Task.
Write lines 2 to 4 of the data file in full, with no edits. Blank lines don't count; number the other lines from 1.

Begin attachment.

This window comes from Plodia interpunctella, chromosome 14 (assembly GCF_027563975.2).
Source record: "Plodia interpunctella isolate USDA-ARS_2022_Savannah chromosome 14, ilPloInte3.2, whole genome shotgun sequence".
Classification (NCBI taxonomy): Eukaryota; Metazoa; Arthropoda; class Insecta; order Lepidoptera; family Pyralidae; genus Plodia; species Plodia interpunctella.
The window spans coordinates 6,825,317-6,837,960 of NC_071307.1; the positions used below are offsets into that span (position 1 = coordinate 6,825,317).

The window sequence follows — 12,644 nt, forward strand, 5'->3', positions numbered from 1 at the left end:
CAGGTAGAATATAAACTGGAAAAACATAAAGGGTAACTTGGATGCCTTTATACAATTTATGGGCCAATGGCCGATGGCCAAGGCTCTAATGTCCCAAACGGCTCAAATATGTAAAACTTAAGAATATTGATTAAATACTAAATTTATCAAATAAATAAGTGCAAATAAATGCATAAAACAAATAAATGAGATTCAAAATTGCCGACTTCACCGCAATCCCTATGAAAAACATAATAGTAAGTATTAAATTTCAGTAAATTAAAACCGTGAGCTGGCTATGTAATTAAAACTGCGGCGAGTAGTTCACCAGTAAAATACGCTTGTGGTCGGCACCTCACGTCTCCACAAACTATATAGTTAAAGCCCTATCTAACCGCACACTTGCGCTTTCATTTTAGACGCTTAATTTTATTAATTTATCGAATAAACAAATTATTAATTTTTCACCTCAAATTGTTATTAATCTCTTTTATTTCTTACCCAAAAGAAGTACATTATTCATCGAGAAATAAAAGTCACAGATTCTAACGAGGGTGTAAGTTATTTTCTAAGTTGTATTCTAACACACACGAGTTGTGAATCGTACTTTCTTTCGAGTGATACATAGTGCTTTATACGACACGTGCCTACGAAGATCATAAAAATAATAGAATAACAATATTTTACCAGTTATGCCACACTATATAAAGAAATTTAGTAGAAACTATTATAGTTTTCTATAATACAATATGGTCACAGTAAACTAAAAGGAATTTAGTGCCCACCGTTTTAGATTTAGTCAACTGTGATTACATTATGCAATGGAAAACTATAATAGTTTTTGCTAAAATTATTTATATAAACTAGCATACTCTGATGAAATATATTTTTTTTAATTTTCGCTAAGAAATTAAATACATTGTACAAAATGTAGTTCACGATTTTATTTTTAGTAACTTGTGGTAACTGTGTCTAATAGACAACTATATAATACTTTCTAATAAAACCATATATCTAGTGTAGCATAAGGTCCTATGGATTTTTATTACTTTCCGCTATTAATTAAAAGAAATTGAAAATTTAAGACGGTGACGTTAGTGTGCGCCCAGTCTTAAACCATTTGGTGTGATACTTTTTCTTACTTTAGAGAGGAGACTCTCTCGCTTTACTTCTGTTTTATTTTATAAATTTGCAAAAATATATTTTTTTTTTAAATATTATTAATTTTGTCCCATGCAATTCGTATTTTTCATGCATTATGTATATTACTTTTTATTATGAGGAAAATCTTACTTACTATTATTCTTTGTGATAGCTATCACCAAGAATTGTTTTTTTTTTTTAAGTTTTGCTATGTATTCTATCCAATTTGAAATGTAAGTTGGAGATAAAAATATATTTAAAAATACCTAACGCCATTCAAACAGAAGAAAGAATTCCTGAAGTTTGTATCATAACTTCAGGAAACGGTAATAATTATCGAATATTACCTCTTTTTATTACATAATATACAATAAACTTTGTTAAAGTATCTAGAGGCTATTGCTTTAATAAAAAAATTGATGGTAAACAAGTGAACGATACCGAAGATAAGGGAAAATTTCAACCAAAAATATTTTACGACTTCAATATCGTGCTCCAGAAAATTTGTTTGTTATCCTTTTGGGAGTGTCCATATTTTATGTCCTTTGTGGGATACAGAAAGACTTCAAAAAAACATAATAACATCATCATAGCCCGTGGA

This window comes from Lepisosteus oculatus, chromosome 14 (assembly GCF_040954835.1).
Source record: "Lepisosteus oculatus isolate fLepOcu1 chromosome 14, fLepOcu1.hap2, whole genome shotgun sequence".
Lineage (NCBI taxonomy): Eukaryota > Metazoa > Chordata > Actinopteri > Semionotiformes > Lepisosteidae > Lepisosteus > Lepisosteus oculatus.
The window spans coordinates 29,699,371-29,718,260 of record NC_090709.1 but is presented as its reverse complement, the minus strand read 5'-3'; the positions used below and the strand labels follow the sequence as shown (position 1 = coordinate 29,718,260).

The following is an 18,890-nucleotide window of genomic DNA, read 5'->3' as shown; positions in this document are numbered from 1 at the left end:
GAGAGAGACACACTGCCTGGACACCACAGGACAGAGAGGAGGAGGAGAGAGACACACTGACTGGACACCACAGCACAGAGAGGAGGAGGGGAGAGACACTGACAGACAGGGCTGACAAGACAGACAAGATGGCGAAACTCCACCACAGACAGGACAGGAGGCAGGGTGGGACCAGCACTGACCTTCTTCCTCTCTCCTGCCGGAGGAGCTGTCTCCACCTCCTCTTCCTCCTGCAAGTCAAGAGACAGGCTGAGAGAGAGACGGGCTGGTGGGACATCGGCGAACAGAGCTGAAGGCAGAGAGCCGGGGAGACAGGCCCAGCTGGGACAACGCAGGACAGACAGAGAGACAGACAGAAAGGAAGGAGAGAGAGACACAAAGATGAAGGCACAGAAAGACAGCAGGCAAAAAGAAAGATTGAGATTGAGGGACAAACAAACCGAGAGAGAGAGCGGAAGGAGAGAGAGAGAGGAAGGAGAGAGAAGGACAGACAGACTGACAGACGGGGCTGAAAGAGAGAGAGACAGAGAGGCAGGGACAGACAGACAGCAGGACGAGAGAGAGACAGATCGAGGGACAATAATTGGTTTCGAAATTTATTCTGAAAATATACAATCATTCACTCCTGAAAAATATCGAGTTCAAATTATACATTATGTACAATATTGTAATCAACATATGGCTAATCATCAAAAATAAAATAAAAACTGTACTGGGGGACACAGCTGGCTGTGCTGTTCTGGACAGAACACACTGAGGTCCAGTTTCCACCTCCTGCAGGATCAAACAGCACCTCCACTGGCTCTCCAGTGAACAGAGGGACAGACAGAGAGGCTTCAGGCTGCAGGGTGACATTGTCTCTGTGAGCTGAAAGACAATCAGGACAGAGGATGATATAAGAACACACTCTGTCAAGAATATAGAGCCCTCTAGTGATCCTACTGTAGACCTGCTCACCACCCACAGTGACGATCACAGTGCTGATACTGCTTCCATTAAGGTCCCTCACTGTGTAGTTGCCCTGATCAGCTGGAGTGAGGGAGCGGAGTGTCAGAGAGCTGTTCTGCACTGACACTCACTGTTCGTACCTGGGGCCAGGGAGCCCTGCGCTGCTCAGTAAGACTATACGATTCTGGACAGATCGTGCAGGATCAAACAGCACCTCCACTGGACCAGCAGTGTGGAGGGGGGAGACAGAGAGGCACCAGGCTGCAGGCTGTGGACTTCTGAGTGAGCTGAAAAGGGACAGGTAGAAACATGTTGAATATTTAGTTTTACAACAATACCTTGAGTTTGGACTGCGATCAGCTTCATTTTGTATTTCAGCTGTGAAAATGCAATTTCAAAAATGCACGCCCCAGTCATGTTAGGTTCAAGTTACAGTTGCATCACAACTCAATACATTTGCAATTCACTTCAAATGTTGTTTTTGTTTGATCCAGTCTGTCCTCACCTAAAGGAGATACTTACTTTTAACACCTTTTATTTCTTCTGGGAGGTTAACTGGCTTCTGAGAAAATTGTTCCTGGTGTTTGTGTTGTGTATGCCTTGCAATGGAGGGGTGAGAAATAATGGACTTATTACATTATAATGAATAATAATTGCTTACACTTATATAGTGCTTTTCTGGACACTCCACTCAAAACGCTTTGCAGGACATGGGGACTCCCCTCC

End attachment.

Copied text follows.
Source record: "Plodia interpunctella isolate USDA-ARS_2022_Savannah chromosome 14, ilPloInte3.2, whole genome shotgun sequence".
Classification (NCBI taxonomy): Eukaryota; Metazoa; Arthropoda; class Insecta; order Lepidoptera; family Pyralidae; genus Plodia; species Plodia interpunctella.
The window spans coordinates 6,825,317-6,837,960 of NC_071307.1; the positions used below are offsets into that span (position 1 = coordinate 6,825,317).